Home / Projects & Restorations / British Sports Cars (Wilf Hardy) 6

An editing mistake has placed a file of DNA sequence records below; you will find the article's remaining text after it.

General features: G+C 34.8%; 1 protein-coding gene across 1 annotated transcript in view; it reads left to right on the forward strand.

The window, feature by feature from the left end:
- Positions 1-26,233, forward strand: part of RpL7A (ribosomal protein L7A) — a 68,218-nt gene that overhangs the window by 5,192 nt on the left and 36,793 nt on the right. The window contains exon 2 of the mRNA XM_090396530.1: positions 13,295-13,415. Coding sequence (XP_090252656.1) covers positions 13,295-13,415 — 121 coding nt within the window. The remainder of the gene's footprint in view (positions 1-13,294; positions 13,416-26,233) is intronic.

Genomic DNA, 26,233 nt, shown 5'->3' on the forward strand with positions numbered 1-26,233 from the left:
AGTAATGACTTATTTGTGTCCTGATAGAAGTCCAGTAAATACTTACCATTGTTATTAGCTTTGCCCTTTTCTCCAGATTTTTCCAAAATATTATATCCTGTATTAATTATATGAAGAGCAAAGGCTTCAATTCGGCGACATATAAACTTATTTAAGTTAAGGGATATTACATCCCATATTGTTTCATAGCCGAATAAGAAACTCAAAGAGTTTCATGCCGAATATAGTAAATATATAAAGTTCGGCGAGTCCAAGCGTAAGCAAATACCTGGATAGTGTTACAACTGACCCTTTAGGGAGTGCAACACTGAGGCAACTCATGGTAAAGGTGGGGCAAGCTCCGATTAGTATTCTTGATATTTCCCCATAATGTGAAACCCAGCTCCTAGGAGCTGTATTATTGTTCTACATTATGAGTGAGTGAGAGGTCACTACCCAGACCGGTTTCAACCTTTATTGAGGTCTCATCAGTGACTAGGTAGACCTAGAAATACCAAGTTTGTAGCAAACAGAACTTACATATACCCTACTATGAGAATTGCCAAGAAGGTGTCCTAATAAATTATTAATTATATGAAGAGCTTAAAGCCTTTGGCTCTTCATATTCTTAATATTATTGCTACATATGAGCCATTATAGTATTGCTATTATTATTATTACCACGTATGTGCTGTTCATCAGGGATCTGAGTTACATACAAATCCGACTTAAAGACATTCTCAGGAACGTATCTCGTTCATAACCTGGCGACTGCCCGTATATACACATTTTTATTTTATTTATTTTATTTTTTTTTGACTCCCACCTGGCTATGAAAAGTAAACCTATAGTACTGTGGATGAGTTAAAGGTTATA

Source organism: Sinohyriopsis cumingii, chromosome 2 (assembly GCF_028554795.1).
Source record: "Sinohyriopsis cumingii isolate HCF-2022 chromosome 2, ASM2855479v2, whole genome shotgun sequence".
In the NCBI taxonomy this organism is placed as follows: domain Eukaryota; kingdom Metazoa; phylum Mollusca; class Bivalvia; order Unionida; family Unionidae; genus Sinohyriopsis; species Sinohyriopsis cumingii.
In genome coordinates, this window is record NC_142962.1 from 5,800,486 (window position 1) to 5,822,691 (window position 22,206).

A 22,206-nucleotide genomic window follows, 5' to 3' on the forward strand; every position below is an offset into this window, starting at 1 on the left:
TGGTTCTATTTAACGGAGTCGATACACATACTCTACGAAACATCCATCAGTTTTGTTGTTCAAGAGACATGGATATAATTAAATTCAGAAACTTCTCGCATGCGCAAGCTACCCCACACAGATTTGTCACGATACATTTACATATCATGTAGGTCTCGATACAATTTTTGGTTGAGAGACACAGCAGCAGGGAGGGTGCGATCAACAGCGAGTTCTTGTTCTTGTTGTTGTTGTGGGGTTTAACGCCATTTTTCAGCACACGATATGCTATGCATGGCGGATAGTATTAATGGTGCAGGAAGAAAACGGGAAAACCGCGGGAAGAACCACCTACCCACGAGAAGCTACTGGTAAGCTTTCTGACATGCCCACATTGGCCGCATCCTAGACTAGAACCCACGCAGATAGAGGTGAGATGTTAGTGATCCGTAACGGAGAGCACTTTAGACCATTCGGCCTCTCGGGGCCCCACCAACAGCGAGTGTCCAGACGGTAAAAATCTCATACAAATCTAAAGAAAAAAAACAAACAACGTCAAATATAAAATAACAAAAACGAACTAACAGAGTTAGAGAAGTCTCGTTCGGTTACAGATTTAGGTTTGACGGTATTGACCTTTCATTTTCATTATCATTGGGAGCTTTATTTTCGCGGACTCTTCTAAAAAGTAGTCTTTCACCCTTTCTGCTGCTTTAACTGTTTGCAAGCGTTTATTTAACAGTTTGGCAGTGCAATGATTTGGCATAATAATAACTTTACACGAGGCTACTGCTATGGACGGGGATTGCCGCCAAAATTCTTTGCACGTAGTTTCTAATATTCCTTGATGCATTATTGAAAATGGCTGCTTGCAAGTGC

At around the age of 15, I recall seeing a road test of a Vanguard engined Morgan and I was hooked on sports cars. I didn't ever own a Morgan however, mainly because I could never afford one. So my first car was certainly the most horrible sports car ever produced in the British Isles; a 1934 Singer Le Mans. It had no doors (just climb over the side). Typically Singer, it had about an 800 cc engine, with single chain driven overhead camshaft, two downdraft Solex carbs without air-filters and a two main bearings crankshaft. The 4 speed crash gearbox was well named as I never ever got the hang of crunch free changes. With no indicators you had to use hand signals, the steering had half a turn slack in it and being typically British the canvas top let more rain in than it kept out. The two seats were just loose cushions on the flat timber floor. I drove it from the RAAF base at Ballarat to Lismore on leave one time and on the way back the top came off a piston. A mate told me where I could find a derelict Singer sedan which I bought for ten pounds and put the engine in my car and it burnt 19 quarts of oil before I got back to Ballarat. I traded the Singer for a 1948 MG TC and the MG cockpit felt huge compared to the Singer. Like the singer, you still had to give hand signals and the rag top still leaked when it rained. It was nice having a partly synchromesh gearbox. The only crisis I had with this car, was that a front wheel hub broke near Mudgee when I watched the wheel bound over a fence and far into the paddock beyond. I sold the car just before being posted to Malaya, telling the buyer the car could do 90 mph. The following morning he came into work and called me a liar. He said he could only get it up to 85 mph, which was when he ran off the Wakehurst Parkway and sideswiped a tree. I heard later the crankshaft broke. Arriving in Malaya and still with little money I bought a new Berkley B65 cyclecar. Britain produces many cyclecars over the years, so called as they were powered by generally small motorbike engines and could be registered cheaply. The Berkley had a 347 cc two stroke Excelsior twin engine which probably produced about 15 bhp. However with a tiny fibreglass two seater body it went okay as the whole car only weighed 6 cwt. I used a book on souping up 150 cc BSA Bantam bikes and variety of files to good effect and could get the car up to 85 mph before the inevitable rapid deceleration caused by the beginning of the engine to seize in the tropical Malayan heat. But the car was a lot of fun. An advantage was that when we got a flat tyre, I could just hold the corner of the car up while Helen changed the wheel, it was that light. In the end, a very obvious bend in the middle of the body became evident due to 4 or 5 intoxicated guys climbing onto the car for short trips around town. (Obviously before Helen and I were married)! Returning home in 1960 we bought a house with my War Service Loan and over a number of years reared our three kids, so sports car were out for a while, until around 1982 I bought a 1955 Triumph TR2 all it bits for the grand sum of $500. When I got the TR on the road it gave me many year of pleasure. Fast, reasonably comfortable, it was Oh so much fun to drive, provided you kept in mind the doubtful handling. Of course the rag top leaked when it rained, but not as bad as the Singer. I'm sure many members will remember my TR2, but a few years back I gave the car to our eldest son as advancing years made it difficult to look after my 4 cars I had at the time. Finally, came the 1947 MG TC. Never in my wildest dreams did I ever think I would have two TCs in my life. It will be my final British sports car and yes, as always, the rag top doesn't keep the rain out. So of all the doubtful sports cars I have owned, which one would be worth the most money in good nick today? You may be surprised that it would be the Singer, probably because there are so few left as most by now would have fallen apart, or rotted away from the rain entering from the hopeless rag top.